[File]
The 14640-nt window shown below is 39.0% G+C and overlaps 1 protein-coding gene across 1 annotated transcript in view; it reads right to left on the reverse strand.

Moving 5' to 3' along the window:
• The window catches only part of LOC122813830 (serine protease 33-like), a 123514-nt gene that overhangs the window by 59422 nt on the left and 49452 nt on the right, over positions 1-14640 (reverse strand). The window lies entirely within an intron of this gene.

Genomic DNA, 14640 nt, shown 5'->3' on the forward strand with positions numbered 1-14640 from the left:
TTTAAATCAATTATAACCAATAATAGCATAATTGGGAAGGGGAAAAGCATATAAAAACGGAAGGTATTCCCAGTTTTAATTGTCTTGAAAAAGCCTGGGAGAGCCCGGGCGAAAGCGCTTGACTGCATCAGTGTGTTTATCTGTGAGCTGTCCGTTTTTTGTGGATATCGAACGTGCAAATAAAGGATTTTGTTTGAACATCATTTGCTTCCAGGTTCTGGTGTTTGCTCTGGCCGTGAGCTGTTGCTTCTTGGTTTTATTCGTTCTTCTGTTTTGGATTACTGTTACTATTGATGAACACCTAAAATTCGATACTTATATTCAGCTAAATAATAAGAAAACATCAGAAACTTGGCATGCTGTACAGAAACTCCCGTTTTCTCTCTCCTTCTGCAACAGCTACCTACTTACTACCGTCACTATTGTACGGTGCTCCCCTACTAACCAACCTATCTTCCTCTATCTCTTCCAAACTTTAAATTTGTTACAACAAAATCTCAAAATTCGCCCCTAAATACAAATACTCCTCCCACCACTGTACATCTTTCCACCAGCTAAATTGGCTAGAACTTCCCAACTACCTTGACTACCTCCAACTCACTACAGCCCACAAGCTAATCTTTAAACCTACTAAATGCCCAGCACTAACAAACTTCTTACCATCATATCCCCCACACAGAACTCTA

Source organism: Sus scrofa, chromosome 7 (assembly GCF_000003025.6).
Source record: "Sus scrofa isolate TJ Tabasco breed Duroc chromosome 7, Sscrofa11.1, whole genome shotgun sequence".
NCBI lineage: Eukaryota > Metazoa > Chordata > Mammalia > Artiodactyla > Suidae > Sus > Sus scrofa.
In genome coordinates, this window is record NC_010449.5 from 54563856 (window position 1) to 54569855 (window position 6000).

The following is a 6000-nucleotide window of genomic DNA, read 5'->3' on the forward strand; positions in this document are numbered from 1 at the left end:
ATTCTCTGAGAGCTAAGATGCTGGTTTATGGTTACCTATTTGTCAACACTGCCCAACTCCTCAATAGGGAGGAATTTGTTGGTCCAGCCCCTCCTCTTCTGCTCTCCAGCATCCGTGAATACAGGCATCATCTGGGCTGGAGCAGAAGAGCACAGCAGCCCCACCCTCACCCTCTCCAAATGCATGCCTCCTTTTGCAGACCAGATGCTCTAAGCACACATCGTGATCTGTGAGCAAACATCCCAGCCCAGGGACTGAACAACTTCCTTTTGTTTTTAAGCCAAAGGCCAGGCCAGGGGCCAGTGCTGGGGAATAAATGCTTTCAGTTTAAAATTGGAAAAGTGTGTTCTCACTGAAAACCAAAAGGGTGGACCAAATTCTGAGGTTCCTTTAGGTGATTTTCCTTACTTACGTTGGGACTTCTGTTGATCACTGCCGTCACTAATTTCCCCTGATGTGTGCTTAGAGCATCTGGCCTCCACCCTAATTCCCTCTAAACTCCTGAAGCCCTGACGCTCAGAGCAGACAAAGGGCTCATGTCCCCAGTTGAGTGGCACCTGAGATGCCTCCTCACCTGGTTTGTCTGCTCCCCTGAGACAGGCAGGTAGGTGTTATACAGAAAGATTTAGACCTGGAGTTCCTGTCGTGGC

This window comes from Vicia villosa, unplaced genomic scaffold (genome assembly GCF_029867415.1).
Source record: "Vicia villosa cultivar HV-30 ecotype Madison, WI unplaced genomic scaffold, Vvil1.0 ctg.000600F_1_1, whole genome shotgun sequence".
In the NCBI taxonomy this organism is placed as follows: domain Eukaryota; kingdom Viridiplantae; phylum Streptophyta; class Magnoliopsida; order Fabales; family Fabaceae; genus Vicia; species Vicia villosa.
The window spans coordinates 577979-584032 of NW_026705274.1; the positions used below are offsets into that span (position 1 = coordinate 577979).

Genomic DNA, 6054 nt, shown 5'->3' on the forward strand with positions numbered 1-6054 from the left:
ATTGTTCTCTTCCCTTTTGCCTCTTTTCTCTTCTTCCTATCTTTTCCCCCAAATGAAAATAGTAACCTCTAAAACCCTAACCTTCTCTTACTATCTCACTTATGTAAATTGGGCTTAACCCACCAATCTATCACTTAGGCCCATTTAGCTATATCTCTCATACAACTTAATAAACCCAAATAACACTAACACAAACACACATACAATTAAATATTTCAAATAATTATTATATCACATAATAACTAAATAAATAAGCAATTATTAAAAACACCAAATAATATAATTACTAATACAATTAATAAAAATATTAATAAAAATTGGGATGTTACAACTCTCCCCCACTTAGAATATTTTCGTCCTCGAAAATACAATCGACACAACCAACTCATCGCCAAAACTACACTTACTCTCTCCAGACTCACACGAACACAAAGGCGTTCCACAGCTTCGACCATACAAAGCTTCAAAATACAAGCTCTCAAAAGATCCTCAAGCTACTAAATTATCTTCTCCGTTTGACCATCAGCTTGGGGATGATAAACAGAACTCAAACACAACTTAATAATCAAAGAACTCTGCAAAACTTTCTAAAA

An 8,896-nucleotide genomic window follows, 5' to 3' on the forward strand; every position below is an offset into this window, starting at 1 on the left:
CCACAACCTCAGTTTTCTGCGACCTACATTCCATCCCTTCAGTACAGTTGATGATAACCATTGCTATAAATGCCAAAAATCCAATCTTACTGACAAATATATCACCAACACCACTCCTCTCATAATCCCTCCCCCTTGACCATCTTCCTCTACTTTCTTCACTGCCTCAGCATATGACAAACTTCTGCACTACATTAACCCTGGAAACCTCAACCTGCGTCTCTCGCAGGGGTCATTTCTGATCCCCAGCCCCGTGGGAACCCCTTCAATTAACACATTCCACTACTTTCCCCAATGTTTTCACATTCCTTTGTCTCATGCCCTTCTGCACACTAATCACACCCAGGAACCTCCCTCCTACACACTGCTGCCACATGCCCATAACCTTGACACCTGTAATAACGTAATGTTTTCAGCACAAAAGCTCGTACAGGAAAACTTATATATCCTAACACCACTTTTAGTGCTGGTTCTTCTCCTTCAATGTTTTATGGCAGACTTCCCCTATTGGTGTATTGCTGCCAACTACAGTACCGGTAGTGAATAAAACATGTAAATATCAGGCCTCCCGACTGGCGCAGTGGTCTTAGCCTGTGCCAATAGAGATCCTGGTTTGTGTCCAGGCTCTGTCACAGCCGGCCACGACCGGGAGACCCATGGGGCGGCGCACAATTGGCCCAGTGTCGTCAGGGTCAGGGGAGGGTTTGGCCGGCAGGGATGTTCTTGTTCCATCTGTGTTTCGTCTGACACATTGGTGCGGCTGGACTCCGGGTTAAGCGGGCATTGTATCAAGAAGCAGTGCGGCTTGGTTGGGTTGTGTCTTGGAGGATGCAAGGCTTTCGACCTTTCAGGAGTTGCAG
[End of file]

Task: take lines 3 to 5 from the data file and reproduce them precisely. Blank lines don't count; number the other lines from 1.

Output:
• The window catches only part of LOC122813830 (serine protease 33-like), a 123514-nt gene that overhangs the window by 59422 nt on the left and 49452 nt on the right, over positions 1-14640 (reverse strand). The window lies entirely within an intron of this gene.

Genomic DNA, 14640 nt, shown 5'->3' on the forward strand with positions numbered 1-14640 from the left:
TTTAAATCAATTATAACCAATAATAGCATAATTGGGAAGGGGAAAAGCATATAAAAACGGAAGGTATTCCCAGTTTTAATTGTCTTGAAAAAGCCTGGGAGAGCCCGGGCGAAAGCGCTTGACTGCATCAGTGTGTTTATCTGTGAGCTGTCCGTTTTTTGTGGATATCGAACGTGCAAATAAAGGATTTTGTTTGAACATCATTTGCTTCCAGGTTCTGGTGTTTGCTCTGGCCGTGAGCTGTTGCTTCTTGGTTTTATTCGTTCTTCTGTTTTGGATTACTGTTACTATTGATGAACACCTAAAATTCGATACTTATATTCAGCTAAATAATAAGAAAACATCAGAAACTTGGCATGCTGTACAGAAACTCCCGTTTTCTCTCTCCTTCTGCAACAGCTACCTACTTACTACCGTCACTATTGTACGGTGCTCCCCTACTAACCAACCTATCTTCCTCTATCTCTTCCAAACTTTAAATTTGTTACAACAAAATCTCAAAATTCGCCCCTAAATACAAATACTCCTCCCACCACTGTACATCTTTCCACCAGCTAAATTGGCTAGAACTTCCCAACTACCTTGACTACCTCCAACTCACTACAGCCCACAAGCTAATCTTTAAACCTACTAAATGCCCAGCACTAACAAACTTCTTACCATCATATCCCCCACACAGAACTCTA